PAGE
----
A boy eats oranges
(From my balcony I can see)

The reaper is harvesting the wheat
(From my balcony I can hear).

If I die,
Leave the balcony open.

Very bittersweet poem especially when read in light of his death and the later closing of Spain by the Fascist dictatorship. El Balcon in Spanish can mean either balcony or a vantage point. The double meaning I read as intended. Leave the perspective open.

In the third last line, I also sense a brilliant double entendre/pun. Lo siento means “I can hear it”–the “it” being the thrush of the reaper’s instrument, perhaps a scythe, thereby indicating the Grim Reaper and connecting back to Death who is haunting the poem. But lo siento also means “I’m sorry”. The verb sentir typically means “to feel” (“to hear” as is used in this case is a minor meaning of the word).

“From my balcony, I am sorry.” Sorry about or for what exactly? Sorry to be dying? Sorry to leave this world and having only to leave instructions to the hearer to visit the balcony and see the child eating and the harvester reaping? To see life giving activities (food preparation and food consumption) as a way to assuage the sorrow of death?

The story of Lorca’s death is as follows:

In 1936, García Lorca was staying at Callejones de García, his country home, at the outbreak of the Civil War. He was arrested by Franquist soldiers, and on the 17th or 18th of August, after a few days in jail, soldiers took García Lorca to “visit” his brother-in-law, Manuel Fernandez Montesinos, the Socialist ex-mayor of Granada whom the soldiers had murdered and dragged through the streets. When they arrived at the cemetery, the soldiers forced García Lorca from the car. They struck him with the butts of their rifles and riddled his body with bullets. His books were burned in Granada’s Plaza del Carmen and were soon banned from Franco’s Spain.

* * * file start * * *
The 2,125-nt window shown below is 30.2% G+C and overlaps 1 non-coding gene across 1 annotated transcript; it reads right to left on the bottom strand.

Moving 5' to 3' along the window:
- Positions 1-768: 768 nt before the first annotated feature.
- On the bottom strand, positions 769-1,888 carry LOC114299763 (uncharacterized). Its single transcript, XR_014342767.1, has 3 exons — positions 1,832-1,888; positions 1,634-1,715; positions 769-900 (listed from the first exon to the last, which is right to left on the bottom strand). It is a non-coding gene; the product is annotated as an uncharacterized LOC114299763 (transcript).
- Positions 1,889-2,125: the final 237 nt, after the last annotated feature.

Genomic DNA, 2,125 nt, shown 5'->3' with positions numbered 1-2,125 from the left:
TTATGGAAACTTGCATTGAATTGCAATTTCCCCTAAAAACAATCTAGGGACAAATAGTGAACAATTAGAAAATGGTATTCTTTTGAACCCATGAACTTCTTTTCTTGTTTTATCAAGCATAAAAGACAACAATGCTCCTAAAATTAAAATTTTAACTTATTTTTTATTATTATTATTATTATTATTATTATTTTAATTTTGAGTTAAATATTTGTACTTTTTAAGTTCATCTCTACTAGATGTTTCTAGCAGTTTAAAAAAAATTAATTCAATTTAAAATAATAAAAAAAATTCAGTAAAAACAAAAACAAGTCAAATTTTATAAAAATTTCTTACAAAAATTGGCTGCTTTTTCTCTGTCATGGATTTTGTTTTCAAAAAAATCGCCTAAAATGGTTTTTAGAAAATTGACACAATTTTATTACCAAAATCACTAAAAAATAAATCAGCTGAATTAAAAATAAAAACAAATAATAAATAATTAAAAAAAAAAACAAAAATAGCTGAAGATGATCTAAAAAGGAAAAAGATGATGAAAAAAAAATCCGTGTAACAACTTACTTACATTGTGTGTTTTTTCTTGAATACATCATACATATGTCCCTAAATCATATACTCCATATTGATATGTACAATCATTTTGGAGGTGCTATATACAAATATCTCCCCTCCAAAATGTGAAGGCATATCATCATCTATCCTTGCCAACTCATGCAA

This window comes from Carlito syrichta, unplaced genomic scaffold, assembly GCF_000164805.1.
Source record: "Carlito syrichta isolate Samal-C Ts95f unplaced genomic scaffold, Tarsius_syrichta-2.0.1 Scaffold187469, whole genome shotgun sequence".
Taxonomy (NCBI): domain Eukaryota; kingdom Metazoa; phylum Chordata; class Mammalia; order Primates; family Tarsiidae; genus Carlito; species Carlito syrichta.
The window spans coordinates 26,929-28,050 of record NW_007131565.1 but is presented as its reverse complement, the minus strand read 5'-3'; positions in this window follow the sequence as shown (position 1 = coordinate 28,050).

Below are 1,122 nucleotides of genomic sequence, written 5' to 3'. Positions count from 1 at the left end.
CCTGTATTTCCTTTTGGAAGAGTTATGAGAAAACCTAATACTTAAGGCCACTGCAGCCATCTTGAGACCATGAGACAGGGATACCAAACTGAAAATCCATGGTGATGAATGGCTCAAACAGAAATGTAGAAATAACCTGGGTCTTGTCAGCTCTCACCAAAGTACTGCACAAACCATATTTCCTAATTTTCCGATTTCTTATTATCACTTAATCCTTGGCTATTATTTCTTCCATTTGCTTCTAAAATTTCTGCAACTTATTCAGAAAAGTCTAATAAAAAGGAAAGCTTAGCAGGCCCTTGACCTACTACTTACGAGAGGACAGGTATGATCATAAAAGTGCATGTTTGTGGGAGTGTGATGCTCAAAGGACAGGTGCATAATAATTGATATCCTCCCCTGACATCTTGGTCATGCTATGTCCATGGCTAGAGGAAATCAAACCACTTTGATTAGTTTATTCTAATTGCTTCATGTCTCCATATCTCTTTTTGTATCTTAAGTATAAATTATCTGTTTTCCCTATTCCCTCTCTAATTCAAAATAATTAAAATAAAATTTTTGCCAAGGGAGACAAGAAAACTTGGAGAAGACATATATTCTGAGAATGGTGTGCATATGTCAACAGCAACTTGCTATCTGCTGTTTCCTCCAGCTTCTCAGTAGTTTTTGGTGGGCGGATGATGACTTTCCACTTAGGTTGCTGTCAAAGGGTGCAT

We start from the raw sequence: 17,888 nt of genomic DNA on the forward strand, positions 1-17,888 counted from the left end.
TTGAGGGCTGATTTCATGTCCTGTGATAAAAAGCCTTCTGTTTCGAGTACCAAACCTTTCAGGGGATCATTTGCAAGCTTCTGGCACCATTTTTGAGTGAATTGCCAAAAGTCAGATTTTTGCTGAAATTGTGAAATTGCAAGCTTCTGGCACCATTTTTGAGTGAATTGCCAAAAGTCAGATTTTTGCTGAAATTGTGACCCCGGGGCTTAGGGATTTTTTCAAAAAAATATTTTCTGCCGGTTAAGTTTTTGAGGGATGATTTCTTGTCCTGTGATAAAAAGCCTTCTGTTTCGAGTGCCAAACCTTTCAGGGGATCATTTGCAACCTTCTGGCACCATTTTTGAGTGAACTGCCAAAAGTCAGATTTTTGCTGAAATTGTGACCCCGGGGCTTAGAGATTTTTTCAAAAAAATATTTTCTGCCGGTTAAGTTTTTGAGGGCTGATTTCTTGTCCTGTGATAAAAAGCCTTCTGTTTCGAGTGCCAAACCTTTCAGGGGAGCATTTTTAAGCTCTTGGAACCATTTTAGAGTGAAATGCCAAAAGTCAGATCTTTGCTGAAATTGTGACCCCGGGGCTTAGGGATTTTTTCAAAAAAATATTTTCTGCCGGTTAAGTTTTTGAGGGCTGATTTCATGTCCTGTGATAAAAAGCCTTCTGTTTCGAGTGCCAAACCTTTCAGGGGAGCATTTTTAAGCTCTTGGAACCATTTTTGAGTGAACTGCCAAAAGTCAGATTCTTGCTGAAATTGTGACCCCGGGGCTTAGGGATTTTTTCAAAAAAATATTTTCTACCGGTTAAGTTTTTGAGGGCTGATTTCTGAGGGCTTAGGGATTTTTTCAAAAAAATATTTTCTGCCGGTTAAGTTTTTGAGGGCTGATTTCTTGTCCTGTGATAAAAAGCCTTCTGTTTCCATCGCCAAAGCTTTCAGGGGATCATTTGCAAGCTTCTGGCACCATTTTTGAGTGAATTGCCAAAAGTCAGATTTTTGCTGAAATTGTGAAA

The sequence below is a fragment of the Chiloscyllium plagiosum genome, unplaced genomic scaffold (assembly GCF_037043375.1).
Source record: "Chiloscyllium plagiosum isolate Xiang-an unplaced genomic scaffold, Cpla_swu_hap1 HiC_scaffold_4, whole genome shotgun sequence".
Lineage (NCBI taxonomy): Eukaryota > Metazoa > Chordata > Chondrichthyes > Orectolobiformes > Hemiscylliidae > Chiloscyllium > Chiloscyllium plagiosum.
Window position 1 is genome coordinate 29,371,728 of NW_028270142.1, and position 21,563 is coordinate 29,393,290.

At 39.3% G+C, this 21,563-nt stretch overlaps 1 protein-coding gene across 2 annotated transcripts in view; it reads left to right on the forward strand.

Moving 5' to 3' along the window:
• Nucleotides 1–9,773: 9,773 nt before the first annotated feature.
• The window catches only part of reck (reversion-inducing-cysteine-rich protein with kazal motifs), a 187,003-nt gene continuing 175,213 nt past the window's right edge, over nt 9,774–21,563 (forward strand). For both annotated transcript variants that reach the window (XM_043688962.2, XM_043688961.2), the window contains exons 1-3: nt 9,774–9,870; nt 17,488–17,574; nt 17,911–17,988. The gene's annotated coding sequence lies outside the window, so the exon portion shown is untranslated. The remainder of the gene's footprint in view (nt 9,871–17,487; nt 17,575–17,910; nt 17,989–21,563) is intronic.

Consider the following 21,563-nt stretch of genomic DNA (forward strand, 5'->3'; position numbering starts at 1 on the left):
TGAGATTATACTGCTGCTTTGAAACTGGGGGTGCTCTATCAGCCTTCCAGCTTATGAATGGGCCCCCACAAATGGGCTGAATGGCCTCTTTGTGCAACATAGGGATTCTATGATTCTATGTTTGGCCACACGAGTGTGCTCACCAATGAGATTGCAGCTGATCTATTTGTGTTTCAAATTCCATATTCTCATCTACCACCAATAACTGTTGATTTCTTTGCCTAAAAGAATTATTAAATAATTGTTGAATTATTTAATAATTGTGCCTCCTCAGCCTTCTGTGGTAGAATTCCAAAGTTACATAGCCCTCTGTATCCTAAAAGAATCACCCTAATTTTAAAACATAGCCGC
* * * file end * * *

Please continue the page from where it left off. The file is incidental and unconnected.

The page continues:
Top image: Lorca
Bottom image: Grenada Cathedral Spain.  [Courtesy Flicker-er ra1000 via Creative Commons]

Published in: on September 19, 2008 at 7:48 pm  Comments (3)  
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Poor Gordie

Brown that is. This can’t be good.

Prime Minister Gordon Brown is facing the political fight of his life as his Labour Party gathers for its annual conference this weekend with several lawmakers openly calling for a new leader.

Fifteen months after taking over from Tony Blair, Brown’s popularity is in tatters with poll after poll showing Labour trailing the opposition Conservatives by some 20 points as the economy teeters on the brink of its first recession in 16 years.

Brownie does have this going for him:

But so far no credible challengers have shown their hand and cabinet ministers have so far rallied behind the prime minister with varying degrees of support.

By all accounts, unless something radically changes, Labour is headed for a serious electoral defeat.  Pack yer bags for the wilderness Labourites I say.  I think that is your next destination.

Published in: on September 19, 2008 at 6:31 pm  Leave a Comment